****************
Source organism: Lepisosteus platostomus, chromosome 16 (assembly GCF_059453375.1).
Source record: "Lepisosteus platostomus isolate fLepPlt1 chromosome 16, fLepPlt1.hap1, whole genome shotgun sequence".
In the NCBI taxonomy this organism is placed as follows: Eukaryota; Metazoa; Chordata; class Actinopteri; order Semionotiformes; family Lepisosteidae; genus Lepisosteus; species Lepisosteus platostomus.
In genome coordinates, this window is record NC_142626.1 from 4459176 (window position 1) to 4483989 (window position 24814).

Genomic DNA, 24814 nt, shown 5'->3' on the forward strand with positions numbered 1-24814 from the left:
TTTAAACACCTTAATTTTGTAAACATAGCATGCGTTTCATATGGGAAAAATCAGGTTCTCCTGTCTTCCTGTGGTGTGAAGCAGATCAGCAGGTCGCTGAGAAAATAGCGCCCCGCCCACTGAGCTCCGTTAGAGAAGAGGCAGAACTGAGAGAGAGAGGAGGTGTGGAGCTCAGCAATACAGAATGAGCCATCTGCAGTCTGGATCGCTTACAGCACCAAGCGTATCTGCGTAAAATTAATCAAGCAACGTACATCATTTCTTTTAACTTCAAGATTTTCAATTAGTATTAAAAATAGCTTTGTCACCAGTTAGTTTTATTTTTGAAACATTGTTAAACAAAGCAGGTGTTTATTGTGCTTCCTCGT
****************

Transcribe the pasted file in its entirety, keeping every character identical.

Source organism: Lepisosteus platostomus, chromosome 16 (assembly GCF_059453375.1).
Source record: "Lepisosteus platostomus isolate fLepPlt1 chromosome 16, fLepPlt1.hap1, whole genome shotgun sequence".
In the NCBI taxonomy this organism is placed as follows: Eukaryota; Metazoa; Chordata; class Actinopteri; order Semionotiformes; family Lepisosteidae; genus Lepisosteus; species Lepisosteus platostomus.
In genome coordinates, this window is record NC_142626.1 from 4459176 (window position 1) to 4483989 (window position 24814).

Genomic DNA, 24814 nt, shown 5'->3' on the forward strand with positions numbered 1-24814 from the left:
TTTAAACACCTTAATTTTGTAAACATAGCATGCGTTTCATATGGGAAAAATCAGGTTCTCCTGTCTTCCTGTGGTGTGAAGCAGATCAGCAGGTCGCTGAGAAAATAGCGCCCCGCCCACTGAGCTCCGTTAGAGAAGAGGCAGAACTGAGAGAGAGAGGAGGTGTGGAGCTCAGCAATACAGAATGAGCCATCTGCAGTCTGGATCGCTTACAGCACCAAGCGTATCTGCGTAAAATTAATCAAGCAACGTACATCATTTCTTTTAACTTCAAGATTTTCAATTAGTATTAAAAATAGCTTTGTCACCAGTTAGTTTTATTTTTGAAACATTGTTAAACAAAGCAGGTGTTTATTGTGCTTCCTCGT